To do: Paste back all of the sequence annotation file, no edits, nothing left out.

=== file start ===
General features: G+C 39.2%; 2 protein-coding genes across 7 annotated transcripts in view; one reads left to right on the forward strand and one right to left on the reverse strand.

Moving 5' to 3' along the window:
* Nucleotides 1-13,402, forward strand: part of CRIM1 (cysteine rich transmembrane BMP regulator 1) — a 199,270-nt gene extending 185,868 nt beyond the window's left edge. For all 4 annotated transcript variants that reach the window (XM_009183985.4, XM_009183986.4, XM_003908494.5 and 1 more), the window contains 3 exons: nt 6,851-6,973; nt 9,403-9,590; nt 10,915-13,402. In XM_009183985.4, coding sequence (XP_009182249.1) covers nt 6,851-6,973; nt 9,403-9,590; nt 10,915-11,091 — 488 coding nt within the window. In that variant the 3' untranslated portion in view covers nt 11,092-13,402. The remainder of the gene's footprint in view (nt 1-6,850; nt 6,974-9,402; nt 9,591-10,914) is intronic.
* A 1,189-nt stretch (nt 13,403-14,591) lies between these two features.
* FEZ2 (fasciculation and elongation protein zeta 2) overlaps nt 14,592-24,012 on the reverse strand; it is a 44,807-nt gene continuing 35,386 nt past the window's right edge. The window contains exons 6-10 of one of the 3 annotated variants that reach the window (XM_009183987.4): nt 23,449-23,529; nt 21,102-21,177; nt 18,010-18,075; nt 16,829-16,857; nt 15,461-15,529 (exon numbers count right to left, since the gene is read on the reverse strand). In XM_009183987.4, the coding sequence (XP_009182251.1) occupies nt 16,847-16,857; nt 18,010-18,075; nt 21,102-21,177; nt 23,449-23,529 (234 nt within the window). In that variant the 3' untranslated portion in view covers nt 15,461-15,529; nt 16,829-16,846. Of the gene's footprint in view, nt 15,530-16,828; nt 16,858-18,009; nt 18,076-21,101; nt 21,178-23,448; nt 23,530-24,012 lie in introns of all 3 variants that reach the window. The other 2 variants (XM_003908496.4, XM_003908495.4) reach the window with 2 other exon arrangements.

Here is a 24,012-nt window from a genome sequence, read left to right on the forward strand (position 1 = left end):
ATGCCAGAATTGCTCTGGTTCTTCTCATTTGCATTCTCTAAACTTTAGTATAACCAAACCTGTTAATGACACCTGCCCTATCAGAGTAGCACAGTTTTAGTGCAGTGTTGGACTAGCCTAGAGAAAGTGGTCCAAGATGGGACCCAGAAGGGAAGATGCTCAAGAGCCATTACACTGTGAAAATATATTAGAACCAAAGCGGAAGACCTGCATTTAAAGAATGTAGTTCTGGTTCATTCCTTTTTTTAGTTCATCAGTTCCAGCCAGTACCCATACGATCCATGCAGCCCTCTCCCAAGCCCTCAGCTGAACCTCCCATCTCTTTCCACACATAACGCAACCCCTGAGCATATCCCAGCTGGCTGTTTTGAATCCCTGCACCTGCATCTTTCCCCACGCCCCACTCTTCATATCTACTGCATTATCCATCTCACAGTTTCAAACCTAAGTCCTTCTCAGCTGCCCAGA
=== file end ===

General features: G+C 39.2%; 2 protein-coding genes across 7 annotated transcripts in view; one reads left to right on the forward strand and one right to left on the reverse strand.

Moving 5' to 3' along the window:
* Nucleotides 1-13,402, forward strand: part of CRIM1 (cysteine rich transmembrane BMP regulator 1) — a 199,270-nt gene extending 185,868 nt beyond the window's left edge. For all 4 annotated transcript variants that reach the window (XM_009183985.4, XM_009183986.4, XM_003908494.5 and 1 more), the window contains 3 exons: nt 6,851-6,973; nt 9,403-9,590; nt 10,915-13,402. In XM_009183985.4, coding sequence (XP_009182249.1) covers nt 6,851-6,973; nt 9,403-9,590; nt 10,915-11,091 — 488 coding nt within the window. In that variant the 3' untranslated portion in view covers nt 11,092-13,402. The remainder of the gene's footprint in view (nt 1-6,850; nt 6,974-9,402; nt 9,591-10,914) is intronic.
* A 1,189-nt stretch (nt 13,403-14,591) lies between these two features.
* FEZ2 (fasciculation and elongation protein zeta 2) overlaps nt 14,592-24,012 on the reverse strand; it is a 44,807-nt gene continuing 35,386 nt past the window's right edge. The window contains exons 6-10 of one of the 3 annotated variants that reach the window (XM_009183987.4): nt 23,449-23,529; nt 21,102-21,177; nt 18,010-18,075; nt 16,829-16,857; nt 15,461-15,529 (exon numbers count right to left, since the gene is read on the reverse strand). In XM_009183987.4, the coding sequence (XP_009182251.1) occupies nt 16,847-16,857; nt 18,010-18,075; nt 21,102-21,177; nt 23,449-23,529 (234 nt within the window). In that variant the 3' untranslated portion in view covers nt 15,461-15,529; nt 16,829-16,846. Of the gene's footprint in view, nt 15,530-16,828; nt 16,858-18,009; nt 18,076-21,101; nt 21,178-23,448; nt 23,530-24,012 lie in introns of all 3 variants that reach the window. The other 2 variants (XM_003908496.4, XM_003908495.4) reach the window with 2 other exon arrangements.

Here is a 24,012-nt window from a genome sequence, read left to right on the forward strand (position 1 = left end):
ATGCCAGAATTGCTCTGGTTCTTCTCATTTGCATTCTCTAAACTTTAGTATAACCAAACCTGTTAATGACACCTGCCCTATCAGAGTAGCACAGTTTTAGTGCAGTGTTGGACTAGCCTAGAGAAAGTGGTCCAAGATGGGACCCAGAAGGGAAGATGCTCAAGAGCCATTACACTGTGAAAATATATTAGAACCAAAGCGGAAGACCTGCATTTAAAGAATGTAGTTCTGGTTCATTCCTTTTTTTAGTTCATCAGTTCCAGCCAGTACCCATACGATCCATGCAGCCCTCTCCCAAGCCCTCAGCTGAACCTCCCATCTCTTTCCACACATAACGCAACCCCTGAGCATATCCCAGCTGGCTGTTTTGAATCCCTGCACCTGCATCTTTCCCCACGCCCCACTCTTCATATCTACTGCATTATCCATCTCACAGTTTCAAACCTAAGTCCTTCTCAGCTGCCCAGA